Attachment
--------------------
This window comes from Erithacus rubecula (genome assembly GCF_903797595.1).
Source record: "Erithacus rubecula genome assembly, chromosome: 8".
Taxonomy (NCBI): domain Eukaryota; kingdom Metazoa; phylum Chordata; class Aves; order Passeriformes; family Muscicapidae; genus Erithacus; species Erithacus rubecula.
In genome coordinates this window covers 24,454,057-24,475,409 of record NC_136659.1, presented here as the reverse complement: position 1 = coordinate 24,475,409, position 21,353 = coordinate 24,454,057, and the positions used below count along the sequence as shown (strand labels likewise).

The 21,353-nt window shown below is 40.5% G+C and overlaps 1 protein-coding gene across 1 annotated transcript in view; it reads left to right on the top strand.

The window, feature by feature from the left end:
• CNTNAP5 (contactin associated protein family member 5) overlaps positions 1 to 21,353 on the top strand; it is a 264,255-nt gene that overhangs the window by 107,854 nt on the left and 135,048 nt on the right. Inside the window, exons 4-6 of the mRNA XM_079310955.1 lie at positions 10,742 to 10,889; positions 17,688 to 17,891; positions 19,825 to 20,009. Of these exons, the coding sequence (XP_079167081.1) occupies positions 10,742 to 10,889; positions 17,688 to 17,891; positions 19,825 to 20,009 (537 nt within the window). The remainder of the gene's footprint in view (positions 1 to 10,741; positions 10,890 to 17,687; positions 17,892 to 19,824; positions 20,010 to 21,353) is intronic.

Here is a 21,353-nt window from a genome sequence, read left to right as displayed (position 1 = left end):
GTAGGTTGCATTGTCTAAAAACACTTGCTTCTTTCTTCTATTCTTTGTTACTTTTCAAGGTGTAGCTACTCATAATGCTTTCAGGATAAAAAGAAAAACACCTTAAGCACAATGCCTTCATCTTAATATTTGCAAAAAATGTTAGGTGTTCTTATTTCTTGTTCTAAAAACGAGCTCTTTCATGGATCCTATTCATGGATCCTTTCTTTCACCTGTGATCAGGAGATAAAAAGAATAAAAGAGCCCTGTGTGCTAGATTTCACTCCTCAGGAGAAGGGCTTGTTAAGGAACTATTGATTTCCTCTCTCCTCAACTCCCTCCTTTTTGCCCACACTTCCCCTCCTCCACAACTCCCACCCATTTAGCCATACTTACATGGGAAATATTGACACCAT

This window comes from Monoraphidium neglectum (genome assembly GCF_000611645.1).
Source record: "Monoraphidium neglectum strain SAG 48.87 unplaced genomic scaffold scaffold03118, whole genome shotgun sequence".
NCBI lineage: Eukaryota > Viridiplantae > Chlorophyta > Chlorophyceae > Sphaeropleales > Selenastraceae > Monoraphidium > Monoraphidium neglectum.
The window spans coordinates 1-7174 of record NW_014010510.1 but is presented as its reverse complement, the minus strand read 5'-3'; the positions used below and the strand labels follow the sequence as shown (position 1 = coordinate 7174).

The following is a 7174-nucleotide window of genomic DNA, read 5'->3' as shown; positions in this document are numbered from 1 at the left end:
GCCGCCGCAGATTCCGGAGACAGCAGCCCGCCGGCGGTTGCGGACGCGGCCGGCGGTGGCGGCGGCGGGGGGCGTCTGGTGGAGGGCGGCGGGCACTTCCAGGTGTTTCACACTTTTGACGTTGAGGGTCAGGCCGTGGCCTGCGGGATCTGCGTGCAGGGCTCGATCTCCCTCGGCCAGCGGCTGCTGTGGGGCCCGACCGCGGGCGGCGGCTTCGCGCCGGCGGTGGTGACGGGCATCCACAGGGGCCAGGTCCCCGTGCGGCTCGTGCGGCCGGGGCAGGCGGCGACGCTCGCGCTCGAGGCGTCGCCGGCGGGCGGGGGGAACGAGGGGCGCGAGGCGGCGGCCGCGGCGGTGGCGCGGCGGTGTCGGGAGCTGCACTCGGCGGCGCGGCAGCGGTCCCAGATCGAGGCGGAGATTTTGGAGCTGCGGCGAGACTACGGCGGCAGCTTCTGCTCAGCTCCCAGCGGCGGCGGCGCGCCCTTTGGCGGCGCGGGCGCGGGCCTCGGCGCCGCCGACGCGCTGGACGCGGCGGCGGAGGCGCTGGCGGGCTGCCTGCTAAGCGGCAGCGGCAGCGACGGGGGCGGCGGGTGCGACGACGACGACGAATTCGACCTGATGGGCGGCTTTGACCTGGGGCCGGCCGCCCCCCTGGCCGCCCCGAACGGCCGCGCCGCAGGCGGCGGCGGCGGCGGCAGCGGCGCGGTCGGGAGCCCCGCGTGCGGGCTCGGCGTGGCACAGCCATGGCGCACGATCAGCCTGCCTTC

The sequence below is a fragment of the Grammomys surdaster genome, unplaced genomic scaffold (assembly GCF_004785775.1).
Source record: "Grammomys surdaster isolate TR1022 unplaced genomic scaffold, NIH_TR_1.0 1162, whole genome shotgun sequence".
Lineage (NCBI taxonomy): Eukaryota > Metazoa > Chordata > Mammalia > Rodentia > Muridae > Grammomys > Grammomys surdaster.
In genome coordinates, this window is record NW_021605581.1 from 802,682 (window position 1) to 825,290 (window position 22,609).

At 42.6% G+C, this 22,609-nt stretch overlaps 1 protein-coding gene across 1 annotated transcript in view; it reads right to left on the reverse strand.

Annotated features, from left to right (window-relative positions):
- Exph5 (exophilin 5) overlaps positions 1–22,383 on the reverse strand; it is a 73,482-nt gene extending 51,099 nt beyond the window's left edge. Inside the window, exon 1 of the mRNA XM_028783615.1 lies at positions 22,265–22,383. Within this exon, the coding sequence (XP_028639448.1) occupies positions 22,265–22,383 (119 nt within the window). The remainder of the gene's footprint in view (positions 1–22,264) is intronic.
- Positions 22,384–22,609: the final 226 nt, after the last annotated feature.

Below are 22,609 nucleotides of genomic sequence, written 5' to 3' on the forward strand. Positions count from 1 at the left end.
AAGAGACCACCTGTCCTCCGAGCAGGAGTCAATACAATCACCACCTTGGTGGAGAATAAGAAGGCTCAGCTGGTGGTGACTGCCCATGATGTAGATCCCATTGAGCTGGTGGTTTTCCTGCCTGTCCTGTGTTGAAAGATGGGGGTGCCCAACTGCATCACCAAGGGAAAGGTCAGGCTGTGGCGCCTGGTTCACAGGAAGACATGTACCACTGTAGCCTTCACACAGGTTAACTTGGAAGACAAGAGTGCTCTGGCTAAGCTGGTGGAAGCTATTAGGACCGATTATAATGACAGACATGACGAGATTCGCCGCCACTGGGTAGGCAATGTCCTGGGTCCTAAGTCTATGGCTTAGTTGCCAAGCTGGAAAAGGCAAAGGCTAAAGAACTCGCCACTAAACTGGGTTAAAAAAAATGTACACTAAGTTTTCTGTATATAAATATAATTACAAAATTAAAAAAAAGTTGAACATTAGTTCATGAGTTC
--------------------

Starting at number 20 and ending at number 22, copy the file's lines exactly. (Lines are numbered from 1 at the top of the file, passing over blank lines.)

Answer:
At 42.6% G+C, this 22,609-nt stretch overlaps 1 protein-coding gene across 1 annotated transcript in view; it reads right to left on the reverse strand.

Annotated features, from left to right (window-relative positions):
- Exph5 (exophilin 5) overlaps positions 1–22,383 on the reverse strand; it is a 73,482-nt gene extending 51,099 nt beyond the window's left edge. Inside the window, exon 1 of the mRNA XM_028783615.1 lies at positions 22,265–22,383. Within this exon, the coding sequence (XP_028639448.1) occupies positions 22,265–22,383 (119 nt within the window). The remainder of the gene's footprint in view (positions 1–22,264) is intronic.